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B.

If the LBS is any good, they will gladly own up to the snafu and appreciate the 2nd chance.

fwiw ... the one time (over the past 5+ years) the barista at my favorite coffee shop messed up my cappuccino, she appreciated the feedback.
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Old 04-27-17, 09:38 PM
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Originally Posted by MinnMan View Post
OK, I appreciate your measured responses, but to add just one consideration.

I don't actually have any rim tape at the moment. I have to go to an LBS to buy some. I could go to another LBS and buy some or order some from Amazon. I could go to the same LBS and buy some without explaining why, or....
Lolz. Where would you normally buy rim tape? If it's at that shop I'd just buy it there, you could mention the screw-up too. I wouldnt go out of my way to buy from somewhere else, besides ordering online to save a few bucks.
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Old 04-27-17, 09:55 PM
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I'd go back, not as much to complain as to inform. I'd immediately make it clear that the most they me is a new tube, and maybe a beer by way of apology, or thank you for letting them know, whatever suits them.

Then I'd let the owner or manager take it from there, and see what they're like when the chips are down.

If they respond positively, you've validated that they're a shop to stay with. If they get defensive, you know that they don't like to take responsibility when/if things go sour.

The fact is that stuff happens even to the best of people, it's what they do about it that defines them.

When I was in retail, back in the Bronze Age, we were around the corner from De Robertis, an Italian pastry store. When we screwed up, we'd try to address it on the spot. That meant the customer would have to kill some time. To help we'd send around the corner to have an espresso and pastry on us. It's hard to stay mad while eating a Sfogliatella and sipping good espresso, and people saw that we were sincere in our mia culpas, and went away satisfied.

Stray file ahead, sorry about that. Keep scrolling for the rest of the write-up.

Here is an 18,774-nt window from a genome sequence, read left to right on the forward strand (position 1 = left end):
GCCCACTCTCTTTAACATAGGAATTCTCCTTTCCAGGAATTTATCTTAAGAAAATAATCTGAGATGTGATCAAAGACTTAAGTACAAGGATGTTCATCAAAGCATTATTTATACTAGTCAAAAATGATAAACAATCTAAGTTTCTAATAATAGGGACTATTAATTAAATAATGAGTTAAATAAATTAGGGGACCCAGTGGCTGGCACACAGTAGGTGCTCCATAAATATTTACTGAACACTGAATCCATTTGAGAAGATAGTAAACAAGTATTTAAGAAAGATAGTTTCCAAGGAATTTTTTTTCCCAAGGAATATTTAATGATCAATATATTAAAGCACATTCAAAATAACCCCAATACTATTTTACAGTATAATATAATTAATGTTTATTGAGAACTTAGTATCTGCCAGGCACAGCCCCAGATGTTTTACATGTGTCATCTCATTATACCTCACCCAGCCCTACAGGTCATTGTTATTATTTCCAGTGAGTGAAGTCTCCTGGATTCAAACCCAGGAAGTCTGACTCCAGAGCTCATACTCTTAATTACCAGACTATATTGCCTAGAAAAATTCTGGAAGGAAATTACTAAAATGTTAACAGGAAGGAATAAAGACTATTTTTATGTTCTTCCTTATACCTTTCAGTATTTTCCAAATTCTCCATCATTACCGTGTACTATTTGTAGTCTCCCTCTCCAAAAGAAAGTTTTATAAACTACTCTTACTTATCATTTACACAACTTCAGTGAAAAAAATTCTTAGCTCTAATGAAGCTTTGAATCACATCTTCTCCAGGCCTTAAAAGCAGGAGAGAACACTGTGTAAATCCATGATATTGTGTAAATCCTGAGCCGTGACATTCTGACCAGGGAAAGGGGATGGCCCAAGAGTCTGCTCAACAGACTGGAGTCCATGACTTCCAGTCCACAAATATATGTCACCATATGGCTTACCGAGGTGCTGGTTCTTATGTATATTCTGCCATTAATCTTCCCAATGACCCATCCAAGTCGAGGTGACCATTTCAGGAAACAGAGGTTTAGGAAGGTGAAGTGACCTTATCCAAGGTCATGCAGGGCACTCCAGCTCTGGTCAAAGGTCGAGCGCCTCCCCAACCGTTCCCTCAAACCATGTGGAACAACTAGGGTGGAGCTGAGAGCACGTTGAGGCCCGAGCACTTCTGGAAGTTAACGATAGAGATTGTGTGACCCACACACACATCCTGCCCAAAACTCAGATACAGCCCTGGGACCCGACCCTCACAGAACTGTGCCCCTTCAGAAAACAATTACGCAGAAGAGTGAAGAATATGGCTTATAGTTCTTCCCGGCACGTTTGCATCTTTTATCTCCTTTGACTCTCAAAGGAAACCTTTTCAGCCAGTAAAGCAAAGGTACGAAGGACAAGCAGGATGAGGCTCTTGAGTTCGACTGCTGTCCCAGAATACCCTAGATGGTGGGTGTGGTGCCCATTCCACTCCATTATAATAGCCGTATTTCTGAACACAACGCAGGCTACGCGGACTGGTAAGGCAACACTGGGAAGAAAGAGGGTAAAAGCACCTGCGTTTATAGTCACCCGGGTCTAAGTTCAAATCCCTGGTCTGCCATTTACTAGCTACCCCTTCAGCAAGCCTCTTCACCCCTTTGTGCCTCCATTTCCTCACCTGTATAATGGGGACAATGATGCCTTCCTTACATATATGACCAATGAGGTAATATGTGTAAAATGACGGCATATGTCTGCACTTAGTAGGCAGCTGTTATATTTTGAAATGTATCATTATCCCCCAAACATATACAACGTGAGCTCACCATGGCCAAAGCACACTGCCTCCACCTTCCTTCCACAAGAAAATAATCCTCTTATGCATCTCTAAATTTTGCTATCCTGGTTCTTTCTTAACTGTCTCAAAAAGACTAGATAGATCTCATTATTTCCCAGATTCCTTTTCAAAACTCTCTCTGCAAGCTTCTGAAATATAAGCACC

BTW - we'd do this even when we weren't wrong, and knew we weren't going to be able to totally smooth things over. But here too, it was possible to deliver bad news without people getting upset or angry, as long as we showed that we cared.

Of course, not everyone left happy, but at least the bad cases were few and far between.
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Old 04-27-17, 10:10 PM
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I'm friends with the guy who owns my LBS and does whatever mechanic work I need that my husband doesn't do.

If something like that happened to me, I'd 100% tell him about it. And he'd 100% tell me to just bring the wheel back & he'd redo the rim tape.

No way would he charge me for that.

If it occurred to him to throw in a free tube, I'd be appreciative. If it didn't occur to him to do that, I wouldn't give it a second thought. I value the relationship way more than the cost of a tube.

$hit happens and life is short.
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Old 04-27-17, 10:17 PM
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Originally Posted by exmechanic89 View Post
Lolz. Where would you normally buy rim tape? If it's at that shop I'd just buy it there, you could mention the screw-up too. I wouldnt go out of my way to buy from somewhere else, besides ordering online to save a few bucks.
That store is the most convenient place for me. It's where I have most of my shop work done and where I buy most basic consumables. Their stock of accessories and clothes isn't so great, so I tend to shop elsewhere when i need a new jersey or, say, a new bike light.

Come to think of it, I also need to replace the tube that was in my saddle bag.